Judge Orrick said he would rule by Tuesday on whether or not those damaging quotes could be removed from the videos shown to the jurors.

Once back on the stand, Tosh — whose Planned Parenthood facility had a contract with StemExpress to harvest fetal body parts — was cross-examined by defense attorney Chuck Limandri who “challenged her characterization of the level of security at abortion industry conferences,” said Bukovinac. During Thursday’s testimony, Tosh had described security at the 2014 National Abortion Federation conference as tight, saying that no one could enter the conference without their participant badge visible. But on Friday said she could not testify on the security protocols after all because she’s “not in the security division.” In addition, the defense was able to show video of Merritt entering that conference area without her participant badge visible, showing that security might not have been as strict as Tosh previously implied.

In her deposition, Tosh had said that there was nothing in the videos that would incite violence — which would mean Planned Parenthood should not be suing for $16 million to help cover the cost of new security due to so-called threats they received after the CMP videos were released. But on the stand on Friday, Tosh contradicted her previous statement by saying that she believes there are things in the videos that incite violence.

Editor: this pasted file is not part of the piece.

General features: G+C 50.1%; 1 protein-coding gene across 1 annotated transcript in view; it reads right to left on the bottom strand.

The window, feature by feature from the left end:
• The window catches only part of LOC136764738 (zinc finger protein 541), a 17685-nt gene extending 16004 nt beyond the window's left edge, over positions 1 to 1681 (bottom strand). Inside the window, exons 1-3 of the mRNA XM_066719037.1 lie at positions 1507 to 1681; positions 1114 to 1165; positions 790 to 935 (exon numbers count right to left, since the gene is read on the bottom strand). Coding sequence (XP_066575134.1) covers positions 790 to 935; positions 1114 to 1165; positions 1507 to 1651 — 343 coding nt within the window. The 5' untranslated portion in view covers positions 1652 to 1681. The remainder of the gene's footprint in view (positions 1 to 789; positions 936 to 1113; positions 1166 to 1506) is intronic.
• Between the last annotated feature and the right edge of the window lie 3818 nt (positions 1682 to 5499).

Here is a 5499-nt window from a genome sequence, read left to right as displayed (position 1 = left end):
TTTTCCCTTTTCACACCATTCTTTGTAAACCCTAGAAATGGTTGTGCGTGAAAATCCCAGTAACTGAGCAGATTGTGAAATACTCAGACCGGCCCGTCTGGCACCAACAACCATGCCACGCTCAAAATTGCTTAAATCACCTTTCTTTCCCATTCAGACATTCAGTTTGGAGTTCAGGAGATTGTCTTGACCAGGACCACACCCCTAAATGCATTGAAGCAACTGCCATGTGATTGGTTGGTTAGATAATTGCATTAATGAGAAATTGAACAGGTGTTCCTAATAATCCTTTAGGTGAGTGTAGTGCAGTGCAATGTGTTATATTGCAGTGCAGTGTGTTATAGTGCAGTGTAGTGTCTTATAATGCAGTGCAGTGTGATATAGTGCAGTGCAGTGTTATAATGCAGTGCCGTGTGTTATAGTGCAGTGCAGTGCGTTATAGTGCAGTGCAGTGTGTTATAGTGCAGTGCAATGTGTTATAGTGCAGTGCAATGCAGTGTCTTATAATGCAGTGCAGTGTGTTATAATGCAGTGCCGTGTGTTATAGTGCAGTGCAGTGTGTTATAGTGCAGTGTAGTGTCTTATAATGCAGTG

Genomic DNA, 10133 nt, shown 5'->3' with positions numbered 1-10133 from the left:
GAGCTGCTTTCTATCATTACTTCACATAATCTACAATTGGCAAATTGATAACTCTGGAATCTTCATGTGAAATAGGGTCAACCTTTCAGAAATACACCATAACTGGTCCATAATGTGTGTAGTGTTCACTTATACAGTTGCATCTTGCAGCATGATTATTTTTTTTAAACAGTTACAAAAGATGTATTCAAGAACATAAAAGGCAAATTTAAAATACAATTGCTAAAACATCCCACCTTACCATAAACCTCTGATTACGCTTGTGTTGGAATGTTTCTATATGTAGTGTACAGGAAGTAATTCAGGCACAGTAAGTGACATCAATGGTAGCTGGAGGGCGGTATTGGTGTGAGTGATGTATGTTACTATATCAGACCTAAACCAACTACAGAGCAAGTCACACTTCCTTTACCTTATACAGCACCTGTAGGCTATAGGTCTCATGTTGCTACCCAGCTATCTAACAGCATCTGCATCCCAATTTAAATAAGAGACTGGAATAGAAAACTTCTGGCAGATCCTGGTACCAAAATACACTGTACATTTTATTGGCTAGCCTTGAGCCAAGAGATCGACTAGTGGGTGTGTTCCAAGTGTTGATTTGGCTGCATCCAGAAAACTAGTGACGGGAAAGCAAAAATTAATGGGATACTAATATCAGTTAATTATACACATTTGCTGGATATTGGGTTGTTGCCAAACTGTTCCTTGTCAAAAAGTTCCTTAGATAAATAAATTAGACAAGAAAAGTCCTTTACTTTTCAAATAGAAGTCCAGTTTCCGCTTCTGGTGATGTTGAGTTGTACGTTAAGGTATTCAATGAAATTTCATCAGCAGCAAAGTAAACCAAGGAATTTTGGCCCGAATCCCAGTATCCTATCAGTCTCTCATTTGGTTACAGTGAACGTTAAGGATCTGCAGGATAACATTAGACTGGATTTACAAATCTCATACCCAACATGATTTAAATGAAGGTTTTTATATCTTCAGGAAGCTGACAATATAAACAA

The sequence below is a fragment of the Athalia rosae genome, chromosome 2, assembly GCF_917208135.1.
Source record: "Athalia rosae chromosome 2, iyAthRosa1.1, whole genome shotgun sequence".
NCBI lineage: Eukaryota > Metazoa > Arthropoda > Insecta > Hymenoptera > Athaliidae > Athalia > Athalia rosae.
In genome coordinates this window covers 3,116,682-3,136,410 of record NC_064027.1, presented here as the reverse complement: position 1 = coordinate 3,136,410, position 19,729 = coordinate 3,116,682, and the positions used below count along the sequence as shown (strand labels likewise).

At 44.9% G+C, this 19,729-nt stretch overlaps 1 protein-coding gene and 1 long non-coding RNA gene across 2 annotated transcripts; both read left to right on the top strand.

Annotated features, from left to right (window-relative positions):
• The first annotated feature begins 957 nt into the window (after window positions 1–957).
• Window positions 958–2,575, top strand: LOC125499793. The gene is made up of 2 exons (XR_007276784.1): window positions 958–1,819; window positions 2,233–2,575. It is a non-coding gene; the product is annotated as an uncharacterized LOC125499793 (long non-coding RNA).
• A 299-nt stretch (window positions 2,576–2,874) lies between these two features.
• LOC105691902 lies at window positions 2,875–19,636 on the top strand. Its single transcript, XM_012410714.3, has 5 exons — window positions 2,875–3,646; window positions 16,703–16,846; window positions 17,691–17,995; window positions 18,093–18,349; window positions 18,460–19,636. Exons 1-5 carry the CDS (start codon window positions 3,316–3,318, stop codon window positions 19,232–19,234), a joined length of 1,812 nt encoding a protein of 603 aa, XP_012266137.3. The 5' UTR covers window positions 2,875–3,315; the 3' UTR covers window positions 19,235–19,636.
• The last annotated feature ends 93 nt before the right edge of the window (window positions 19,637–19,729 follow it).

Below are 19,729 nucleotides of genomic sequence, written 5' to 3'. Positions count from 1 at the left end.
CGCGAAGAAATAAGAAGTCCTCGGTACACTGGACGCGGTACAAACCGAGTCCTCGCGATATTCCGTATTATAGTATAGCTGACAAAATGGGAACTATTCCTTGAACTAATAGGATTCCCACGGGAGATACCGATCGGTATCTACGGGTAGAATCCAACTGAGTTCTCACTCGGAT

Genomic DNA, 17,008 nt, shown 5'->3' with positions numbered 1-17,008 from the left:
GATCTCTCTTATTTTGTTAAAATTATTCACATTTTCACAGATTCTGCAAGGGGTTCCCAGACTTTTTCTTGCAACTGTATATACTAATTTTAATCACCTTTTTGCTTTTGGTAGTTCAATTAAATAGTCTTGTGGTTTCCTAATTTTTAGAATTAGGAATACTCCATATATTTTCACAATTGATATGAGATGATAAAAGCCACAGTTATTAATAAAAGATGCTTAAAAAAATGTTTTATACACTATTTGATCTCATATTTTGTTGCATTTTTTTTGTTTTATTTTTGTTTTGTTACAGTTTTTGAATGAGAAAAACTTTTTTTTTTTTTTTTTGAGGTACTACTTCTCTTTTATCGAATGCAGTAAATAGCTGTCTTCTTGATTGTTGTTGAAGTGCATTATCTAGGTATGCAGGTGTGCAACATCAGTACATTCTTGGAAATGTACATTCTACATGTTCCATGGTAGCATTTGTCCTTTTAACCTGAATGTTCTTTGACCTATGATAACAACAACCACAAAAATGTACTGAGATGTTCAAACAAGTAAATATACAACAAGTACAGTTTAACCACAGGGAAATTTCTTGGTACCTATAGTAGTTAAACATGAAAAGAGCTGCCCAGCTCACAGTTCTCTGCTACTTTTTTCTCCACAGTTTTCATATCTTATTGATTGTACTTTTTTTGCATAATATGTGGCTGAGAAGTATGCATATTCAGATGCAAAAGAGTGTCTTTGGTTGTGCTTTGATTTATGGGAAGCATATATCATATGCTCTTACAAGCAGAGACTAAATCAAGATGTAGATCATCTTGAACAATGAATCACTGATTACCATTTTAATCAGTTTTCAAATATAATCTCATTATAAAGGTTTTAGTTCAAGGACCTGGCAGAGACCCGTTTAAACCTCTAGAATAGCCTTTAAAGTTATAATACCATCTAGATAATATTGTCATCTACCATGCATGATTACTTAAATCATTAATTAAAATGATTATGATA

READ: Former Planned Parenthood president says corporation is threatening her into silence

“When asked whether it was [Deborah] Nucatola’s [then-Planned Parenthood Federation of America’s Senior Director] words that were the cause of public criticism, rather than Daleiden’s actions, Tosh completely avoided the question and the judge allowed it,” Bukovinac told Live Action News.

When Merritt took the stand, she was able to confirm that a bystander in a restaurant booth during the undercover investigator’s lunch with Nucatola would have been able to hear the conversation, therefore it would not have been private and confidential. This is a direct challenge to the charge of illegally recording conversations.

“Then in a bizarre twist,” said Bukovinac, “attorneys for the plaintiffs presented an email that Daleiden had sent Merritt in 2014 containing several links to mainstream media articles and videos on Nucatola’s work. The attorneys for the plaintiffs asked Sandra if the first link in the email showed evidence of a crime on the part of Planned Parenthood and she answered that she would have to read the article.”

The defense objected to Merritt having to read through the long article and Judge Orrick agreed. The attorney for the plaintiff then argued that her goal in having Merritt read the article was to show that there wasn’t anything in it that would give evidence of a crime.

“The fact that they were cherry-picking a few links out of all the info Merritt had at her disposal was hopefully transparent to the jury, and not seen as a compelling move on the part of the plaintiffs,” said Bukovinac.

The trial is expected to last at least six weeks, possibly eight, as 60 witnesses take the stand.